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As a young doctoral student At Michigan State Univ., Gary Habermas was losing his Christian faith

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                   Why?

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   Confusion about the “volumes of debate and critical speculation surrounding belief in the Scriptures as God’s revealed word to humanity.”

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The solution:  Become a Buddhist

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or… please use the DOOR…

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[MORE]

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   Look at the evidence.  

   [The overall citation below is from Rice Broock, Man, Myth, Messiah (Nelson, 2016. pp. 23-42)]

   We have strong faith in the existence of many of the ancients who said and did things: Socrates, Plato, the Greek play writers, etc. A scholar wouldn’t get much of a hearing if he insisted that such persons never existed. Yet the basic sources for telling us about such folks is often thin at best. Though in other words, still it’s enough to go on–and yes, believe in. And, at least, postpone the Buddhist plan…

   The key event of Christian faith is the literal, bodily resurrection from the dead of Jesus Christ. Even St. Paul underlines this: “your faith is futile” if this isn’t true (I Cor. 15:17).

   Habermas picked his doctoral committee: “a Jewish scholar, an agnostic, and two others who did not believe the Scriptures were the inspired Word of God. The leader said, That’s fine; just don’t come back and tell us that Jesus was raised from the dead just because the Bible tells us so.”

   “As he researched the historical evidence for the resurrection, he assembled the facts that a majority of historians would accept, regardless of whether they were Christian, agnostic, or atheist. He would come to call this method the ‘minimal facts’ approach¹. It was designed for discussing the faith with skeptics and doubters, since it shows that Christian beliefs, particularly the resurrection, are not just an issue of faith, but a question of history.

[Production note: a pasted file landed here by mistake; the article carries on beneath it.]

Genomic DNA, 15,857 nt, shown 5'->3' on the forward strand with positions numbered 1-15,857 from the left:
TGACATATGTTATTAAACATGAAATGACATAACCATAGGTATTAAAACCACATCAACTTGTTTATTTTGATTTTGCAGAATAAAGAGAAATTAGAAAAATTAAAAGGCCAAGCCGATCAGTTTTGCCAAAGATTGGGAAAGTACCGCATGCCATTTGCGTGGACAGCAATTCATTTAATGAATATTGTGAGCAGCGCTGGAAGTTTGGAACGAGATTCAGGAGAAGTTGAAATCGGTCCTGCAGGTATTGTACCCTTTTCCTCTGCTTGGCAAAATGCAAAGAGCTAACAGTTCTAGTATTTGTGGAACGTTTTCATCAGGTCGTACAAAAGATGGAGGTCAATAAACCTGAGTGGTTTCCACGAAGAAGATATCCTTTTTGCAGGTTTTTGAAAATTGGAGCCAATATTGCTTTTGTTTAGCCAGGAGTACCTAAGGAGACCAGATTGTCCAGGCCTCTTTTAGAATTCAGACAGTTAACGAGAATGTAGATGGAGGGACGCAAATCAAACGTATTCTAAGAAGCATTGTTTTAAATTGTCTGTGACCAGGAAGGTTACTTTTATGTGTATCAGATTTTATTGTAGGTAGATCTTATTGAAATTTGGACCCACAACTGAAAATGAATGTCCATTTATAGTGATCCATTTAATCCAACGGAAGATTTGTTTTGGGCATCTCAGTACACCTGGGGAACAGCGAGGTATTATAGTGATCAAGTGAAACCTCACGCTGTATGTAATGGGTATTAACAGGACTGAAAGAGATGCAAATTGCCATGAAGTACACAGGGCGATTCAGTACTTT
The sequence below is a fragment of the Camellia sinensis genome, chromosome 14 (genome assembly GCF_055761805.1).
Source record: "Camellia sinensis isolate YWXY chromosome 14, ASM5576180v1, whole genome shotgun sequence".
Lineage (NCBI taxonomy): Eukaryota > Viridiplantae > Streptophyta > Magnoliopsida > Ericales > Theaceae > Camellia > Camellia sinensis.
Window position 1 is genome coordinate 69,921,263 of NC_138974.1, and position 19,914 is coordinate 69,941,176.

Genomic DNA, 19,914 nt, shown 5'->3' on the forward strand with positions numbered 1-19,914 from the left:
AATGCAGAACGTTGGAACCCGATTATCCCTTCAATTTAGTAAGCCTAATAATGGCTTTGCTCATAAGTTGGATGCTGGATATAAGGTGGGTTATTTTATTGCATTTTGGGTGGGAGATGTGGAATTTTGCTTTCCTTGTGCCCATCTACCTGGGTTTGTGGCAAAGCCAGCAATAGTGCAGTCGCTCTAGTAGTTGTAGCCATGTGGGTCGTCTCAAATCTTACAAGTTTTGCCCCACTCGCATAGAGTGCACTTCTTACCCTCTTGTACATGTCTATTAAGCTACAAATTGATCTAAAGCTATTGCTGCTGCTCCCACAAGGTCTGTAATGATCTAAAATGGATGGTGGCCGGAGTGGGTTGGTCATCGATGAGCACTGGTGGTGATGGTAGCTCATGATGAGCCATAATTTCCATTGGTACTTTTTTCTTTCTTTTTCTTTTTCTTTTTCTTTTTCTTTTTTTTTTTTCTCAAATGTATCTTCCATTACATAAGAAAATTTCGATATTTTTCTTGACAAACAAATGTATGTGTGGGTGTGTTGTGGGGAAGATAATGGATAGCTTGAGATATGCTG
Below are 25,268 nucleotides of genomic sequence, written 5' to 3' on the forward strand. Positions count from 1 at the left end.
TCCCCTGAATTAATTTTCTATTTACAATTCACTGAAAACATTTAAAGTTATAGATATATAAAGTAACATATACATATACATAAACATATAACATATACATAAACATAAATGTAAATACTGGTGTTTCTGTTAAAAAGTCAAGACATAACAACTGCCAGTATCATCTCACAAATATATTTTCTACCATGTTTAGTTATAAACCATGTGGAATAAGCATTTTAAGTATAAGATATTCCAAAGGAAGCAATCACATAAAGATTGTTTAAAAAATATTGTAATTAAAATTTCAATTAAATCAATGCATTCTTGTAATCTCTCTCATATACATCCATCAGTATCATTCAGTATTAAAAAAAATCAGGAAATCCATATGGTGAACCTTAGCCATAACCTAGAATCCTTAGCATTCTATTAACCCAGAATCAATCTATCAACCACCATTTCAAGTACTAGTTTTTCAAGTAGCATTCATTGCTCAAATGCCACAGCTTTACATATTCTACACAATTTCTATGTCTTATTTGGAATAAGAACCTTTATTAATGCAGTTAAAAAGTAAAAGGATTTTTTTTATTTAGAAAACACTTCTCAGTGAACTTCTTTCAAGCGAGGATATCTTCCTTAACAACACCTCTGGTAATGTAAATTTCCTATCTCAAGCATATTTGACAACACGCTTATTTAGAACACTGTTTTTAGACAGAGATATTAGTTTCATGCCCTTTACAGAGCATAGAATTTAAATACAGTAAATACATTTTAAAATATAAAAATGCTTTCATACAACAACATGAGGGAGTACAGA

“Dr. Michael Licona, a historian and an advocate for the minimal facts approach, says, ‘Some facts are so strongly evidenced that they are virtually indisputable. These facts are referred to as “historical bedrock.”…Historical bedrock includes those facts that meet two criteria. First they are so strongly evidenced that the historian can fairly regard them as historical facts. Second, the majority of contemporary scholars regard them as historical facts².The specific types of evidence, which lead to the designation of historical fact, fall into several categories….a historical claim is typically considered highly probably if it is made by multiple independent sources. Paul Maier states, ‘Many facts from antiquity rest on just one ancient source, while two or three sources in agreement generally render the fact unimpeachable.’³”

The Minimal Facts

(1)  Jesus was crucified.

(2)  His tomb was found empty.

(3)  His disciples believed he appeared to them.

(4)  The resurrection was proclaimed just days after the event.

(5)  Saul of Tarsus (later “Paul”), once harsh opponent of the sect of Judaism called Christianity, was transformed and later a defender of the faith after meeting a risen Jesus.

(6)  James, the skeptic and half-brother of Jesus, becomes his disciple.

(7)  The Christian Church was established and grew.

(8)  John the Baptist baptized Jesus.

   “Habermas has compiled a list of more than 2,200 sources in French, German, and English in which experts have written on the resurrection from 1975 to the present. He has identified minimal facts that are strongly evidenced and which are regarded as historical by a large majority of scholars, including skeptics.”³

   The decision to become a Buddhist was cancelled.

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   ¹Gary R. Habermas, “The Minimal Facts Approach to the Resurrection of Jesus: The Role of Methodology as a Crucial Component in Establishing Historicity,” Aug. 2, 2012, http://www.garyhabermas.com/articles/southeastern_theological_review/minimal-facts-methodology_08-02-2012.htm.

   ² Michael R. Licona, The Resurrection of Jesus: A New Historiographical Approach (InterVarsity Press, 2010), p.8.

   ³ Paul L. Maier, In the Fullness of Time: A Christian Looks at Christmas, Easter, and the Early Church (HarperCollins, 1991), 197.